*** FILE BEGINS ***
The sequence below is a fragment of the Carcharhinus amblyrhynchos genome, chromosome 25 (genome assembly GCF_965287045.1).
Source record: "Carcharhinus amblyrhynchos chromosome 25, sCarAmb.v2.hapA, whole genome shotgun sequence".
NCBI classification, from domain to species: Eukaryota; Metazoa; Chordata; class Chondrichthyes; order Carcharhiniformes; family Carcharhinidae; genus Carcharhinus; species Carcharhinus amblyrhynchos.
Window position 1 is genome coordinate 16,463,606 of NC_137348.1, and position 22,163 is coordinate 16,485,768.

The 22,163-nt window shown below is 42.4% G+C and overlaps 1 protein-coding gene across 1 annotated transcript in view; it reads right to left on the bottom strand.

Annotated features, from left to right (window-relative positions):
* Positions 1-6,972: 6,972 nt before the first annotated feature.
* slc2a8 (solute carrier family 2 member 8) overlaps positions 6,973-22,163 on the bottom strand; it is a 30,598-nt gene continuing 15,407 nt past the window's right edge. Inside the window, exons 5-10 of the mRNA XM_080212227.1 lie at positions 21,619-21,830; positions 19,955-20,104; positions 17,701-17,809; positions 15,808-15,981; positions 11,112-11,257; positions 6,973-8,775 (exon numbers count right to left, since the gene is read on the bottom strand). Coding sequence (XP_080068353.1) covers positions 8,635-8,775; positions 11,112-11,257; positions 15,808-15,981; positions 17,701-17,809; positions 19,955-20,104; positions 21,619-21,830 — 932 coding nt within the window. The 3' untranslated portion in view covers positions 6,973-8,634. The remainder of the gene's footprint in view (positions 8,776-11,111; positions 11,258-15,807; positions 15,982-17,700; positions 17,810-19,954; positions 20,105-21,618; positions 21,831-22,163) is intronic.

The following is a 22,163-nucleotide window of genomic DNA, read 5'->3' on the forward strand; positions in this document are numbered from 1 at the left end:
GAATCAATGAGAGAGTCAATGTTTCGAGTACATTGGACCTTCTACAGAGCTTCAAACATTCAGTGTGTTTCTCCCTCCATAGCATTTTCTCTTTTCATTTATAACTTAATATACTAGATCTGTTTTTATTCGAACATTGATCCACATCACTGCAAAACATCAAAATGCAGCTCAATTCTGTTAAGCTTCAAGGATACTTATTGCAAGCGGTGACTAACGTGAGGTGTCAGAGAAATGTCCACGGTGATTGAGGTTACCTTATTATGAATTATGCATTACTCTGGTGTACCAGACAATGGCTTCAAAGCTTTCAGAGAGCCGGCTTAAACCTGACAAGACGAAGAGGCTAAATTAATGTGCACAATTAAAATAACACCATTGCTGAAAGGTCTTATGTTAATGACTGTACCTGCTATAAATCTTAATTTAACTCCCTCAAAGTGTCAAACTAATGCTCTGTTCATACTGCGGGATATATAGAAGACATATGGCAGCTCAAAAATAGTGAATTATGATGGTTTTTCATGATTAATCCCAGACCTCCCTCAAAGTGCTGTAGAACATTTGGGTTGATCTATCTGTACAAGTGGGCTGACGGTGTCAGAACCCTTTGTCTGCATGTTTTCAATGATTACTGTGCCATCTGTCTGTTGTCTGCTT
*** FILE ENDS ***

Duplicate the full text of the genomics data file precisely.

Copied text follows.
The sequence below is a fragment of the Carcharhinus amblyrhynchos genome, chromosome 25 (genome assembly GCF_965287045.1).
Source record: "Carcharhinus amblyrhynchos chromosome 25, sCarAmb.v2.hapA, whole genome shotgun sequence".
NCBI classification, from domain to species: Eukaryota; Metazoa; Chordata; class Chondrichthyes; order Carcharhiniformes; family Carcharhinidae; genus Carcharhinus; species Carcharhinus amblyrhynchos.
Window position 1 is genome coordinate 16,463,606 of NC_137348.1, and position 22,163 is coordinate 16,485,768.

The 22,163-nt window shown below is 42.4% G+C and overlaps 1 protein-coding gene across 1 annotated transcript in view; it reads right to left on the bottom strand.

Annotated features, from left to right (window-relative positions):
* Positions 1-6,972: 6,972 nt before the first annotated feature.
* slc2a8 (solute carrier family 2 member 8) overlaps positions 6,973-22,163 on the bottom strand; it is a 30,598-nt gene continuing 15,407 nt past the window's right edge. Inside the window, exons 5-10 of the mRNA XM_080212227.1 lie at positions 21,619-21,830; positions 19,955-20,104; positions 17,701-17,809; positions 15,808-15,981; positions 11,112-11,257; positions 6,973-8,775 (exon numbers count right to left, since the gene is read on the bottom strand). Coding sequence (XP_080068353.1) covers positions 8,635-8,775; positions 11,112-11,257; positions 15,808-15,981; positions 17,701-17,809; positions 19,955-20,104; positions 21,619-21,830 — 932 coding nt within the window. The 3' untranslated portion in view covers positions 6,973-8,634. The remainder of the gene's footprint in view (positions 8,776-11,111; positions 11,258-15,807; positions 15,982-17,700; positions 17,810-19,954; positions 20,105-21,618; positions 21,831-22,163) is intronic.

The following is a 22,163-nucleotide window of genomic DNA, read 5'->3' on the forward strand; positions in this document are numbered from 1 at the left end:
GAATCAATGAGAGAGTCAATGTTTCGAGTACATTGGACCTTCTACAGAGCTTCAAACATTCAGTGTGTTTCTCCCTCCATAGCATTTTCTCTTTTCATTTATAACTTAATATACTAGATCTGTTTTTATTCGAACATTGATCCACATCACTGCAAAACATCAAAATGCAGCTCAATTCTGTTAAGCTTCAAGGATACTTATTGCAAGCGGTGACTAACGTGAGGTGTCAGAGAAATGTCCACGGTGATTGAGGTTACCTTATTATGAATTATGCATTACTCTGGTGTACCAGACAATGGCTTCAAAGCTTTCAGAGAGCCGGCTTAAACCTGACAAGACGAAGAGGCTAAATTAATGTGCACAATTAAAATAACACCATTGCTGAAAGGTCTTATGTTAATGACTGTACCTGCTATAAATCTTAATTTAACTCCCTCAAAGTGTCAAACTAATGCTCTGTTCATACTGCGGGATATATAGAAGACATATGGCAGCTCAAAAATAGTGAATTATGATGGTTTTTCATGATTAATCCCAGACCTCCCTCAAAGTGCTGTAGAACATTTGGGTTGATCTATCTGTACAAGTGGGCTGACGGTGTCAGAACCCTTTGTCTGCATGTTTTCAATGATTACTGTGCCATCTGTCTGTTGTCTGCTT